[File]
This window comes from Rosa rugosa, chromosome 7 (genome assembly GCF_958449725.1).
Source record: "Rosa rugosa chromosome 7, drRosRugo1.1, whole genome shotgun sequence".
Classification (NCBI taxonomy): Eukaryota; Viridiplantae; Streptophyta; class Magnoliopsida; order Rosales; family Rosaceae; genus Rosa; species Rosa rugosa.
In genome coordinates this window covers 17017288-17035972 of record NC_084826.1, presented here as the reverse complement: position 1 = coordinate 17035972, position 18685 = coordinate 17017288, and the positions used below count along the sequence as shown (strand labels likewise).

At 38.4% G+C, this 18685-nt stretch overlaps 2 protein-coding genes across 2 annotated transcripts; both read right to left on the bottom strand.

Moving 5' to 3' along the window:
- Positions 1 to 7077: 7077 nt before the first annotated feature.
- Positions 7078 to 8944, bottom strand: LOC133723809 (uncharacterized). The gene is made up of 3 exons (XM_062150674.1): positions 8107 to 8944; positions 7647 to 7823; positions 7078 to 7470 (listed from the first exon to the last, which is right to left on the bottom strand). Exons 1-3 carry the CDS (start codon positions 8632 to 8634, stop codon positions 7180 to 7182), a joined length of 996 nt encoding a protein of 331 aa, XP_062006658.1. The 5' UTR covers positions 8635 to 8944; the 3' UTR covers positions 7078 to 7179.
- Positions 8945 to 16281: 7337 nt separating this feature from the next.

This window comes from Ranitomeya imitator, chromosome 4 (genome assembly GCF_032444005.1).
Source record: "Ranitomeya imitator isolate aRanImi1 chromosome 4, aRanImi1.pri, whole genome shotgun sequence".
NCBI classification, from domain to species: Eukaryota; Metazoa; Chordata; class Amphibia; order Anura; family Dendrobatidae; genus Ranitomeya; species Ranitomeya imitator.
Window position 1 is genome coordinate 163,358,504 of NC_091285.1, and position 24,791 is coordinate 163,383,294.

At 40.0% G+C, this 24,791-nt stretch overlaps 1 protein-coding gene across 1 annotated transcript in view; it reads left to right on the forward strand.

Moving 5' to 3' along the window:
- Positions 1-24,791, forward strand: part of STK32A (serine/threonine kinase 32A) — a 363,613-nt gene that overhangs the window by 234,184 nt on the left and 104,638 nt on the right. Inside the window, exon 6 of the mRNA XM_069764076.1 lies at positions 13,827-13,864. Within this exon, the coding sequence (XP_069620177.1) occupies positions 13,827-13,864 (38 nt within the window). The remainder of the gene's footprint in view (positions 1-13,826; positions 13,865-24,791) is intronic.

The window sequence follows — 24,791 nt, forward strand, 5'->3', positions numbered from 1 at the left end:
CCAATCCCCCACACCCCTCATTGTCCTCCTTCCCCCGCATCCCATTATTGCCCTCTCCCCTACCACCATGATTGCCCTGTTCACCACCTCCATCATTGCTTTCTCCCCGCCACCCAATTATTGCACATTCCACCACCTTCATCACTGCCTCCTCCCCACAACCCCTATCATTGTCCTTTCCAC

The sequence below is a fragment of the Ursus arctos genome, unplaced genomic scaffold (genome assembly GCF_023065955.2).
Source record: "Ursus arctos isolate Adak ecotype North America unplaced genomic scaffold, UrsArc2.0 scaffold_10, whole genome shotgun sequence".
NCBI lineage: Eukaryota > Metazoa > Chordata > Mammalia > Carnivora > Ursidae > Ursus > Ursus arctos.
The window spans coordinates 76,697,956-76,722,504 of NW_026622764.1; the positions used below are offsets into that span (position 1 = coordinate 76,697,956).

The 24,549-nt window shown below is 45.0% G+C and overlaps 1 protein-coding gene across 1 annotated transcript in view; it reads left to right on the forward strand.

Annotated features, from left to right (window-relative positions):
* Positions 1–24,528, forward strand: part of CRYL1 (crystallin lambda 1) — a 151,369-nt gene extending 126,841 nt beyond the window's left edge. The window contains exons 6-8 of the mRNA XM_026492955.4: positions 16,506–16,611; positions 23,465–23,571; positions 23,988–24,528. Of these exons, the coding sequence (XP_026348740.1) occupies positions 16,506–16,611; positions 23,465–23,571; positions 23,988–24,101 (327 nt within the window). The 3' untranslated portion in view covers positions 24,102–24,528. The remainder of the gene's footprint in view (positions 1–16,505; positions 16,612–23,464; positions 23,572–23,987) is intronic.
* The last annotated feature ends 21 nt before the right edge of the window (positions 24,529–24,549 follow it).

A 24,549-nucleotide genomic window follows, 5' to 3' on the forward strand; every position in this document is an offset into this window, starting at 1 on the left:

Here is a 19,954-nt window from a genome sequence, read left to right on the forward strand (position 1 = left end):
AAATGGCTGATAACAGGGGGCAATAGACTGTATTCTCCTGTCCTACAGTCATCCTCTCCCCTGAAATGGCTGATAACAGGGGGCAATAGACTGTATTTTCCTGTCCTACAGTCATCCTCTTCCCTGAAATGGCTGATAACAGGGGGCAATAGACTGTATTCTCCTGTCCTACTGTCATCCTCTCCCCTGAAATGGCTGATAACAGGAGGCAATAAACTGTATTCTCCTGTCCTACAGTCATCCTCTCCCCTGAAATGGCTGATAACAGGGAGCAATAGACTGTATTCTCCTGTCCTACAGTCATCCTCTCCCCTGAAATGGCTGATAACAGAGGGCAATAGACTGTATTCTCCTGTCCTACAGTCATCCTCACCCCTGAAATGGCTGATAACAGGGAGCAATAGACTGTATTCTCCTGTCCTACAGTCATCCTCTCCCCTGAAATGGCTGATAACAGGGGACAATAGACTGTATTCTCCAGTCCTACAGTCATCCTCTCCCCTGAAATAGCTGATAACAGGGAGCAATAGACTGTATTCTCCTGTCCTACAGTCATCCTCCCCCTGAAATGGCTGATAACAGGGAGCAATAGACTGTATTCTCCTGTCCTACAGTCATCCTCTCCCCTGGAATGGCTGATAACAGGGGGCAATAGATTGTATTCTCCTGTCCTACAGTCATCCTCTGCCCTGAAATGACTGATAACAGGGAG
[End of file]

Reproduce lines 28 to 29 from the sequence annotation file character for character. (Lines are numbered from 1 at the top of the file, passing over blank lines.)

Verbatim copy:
Here is a 19,954-nt window from a genome sequence, read left to right on the forward strand (position 1 = left end):
AAATGGCTGATAACAGGGGGCAATAGACTGTATTCTCCTGTCCTACAGTCATCCTCTCCCCTGAAATGGCTGATAACAGGGGGCAATAGACTGTATTTTCCTGTCCTACAGTCATCCTCTTCCCTGAAATGGCTGATAACAGGGGGCAATAGACTGTATTCTCCTGTCCTACTGTCATCCTCTCCCCTGAAATGGCTGATAACAGGAGGCAATAAACTGTATTCTCCTGTCCTACAGTCATCCTCTCCCCTGAAATGGCTGATAACAGGGAGCAATAGACTGTATTCTCCTGTCCTACAGTCATCCTCTCCCCTGAAATGGCTGATAACAGAGGGCAATAGACTGTATTCTCCTGTCCTACAGTCATCCTCACCCCTGAAATGGCTGATAACAGGGAGCAATAGACTGTATTCTCCTGTCCTACAGTCATCCTCTCCCCTGAAATGGCTGATAACAGGGGACAATAGACTGTATTCTCCAGTCCTACAGTCATCCTCTCCCCTGAAATAGCTGATAACAGGGAGCAATAGACTGTATTCTCCTGTCCTACAGTCATCCTCCCCCTGAAATGGCTGATAACAGGGAGCAATAGACTGTATTCTCCTGTCCTACAGTCATCCTCTCCCCTGGAATGGCTGATAACAGGGGGCAATAGATTGTATTCTCCTGTCCTACAGTCATCCTCTGCCCTGAAATGACTGATAACAGGGAG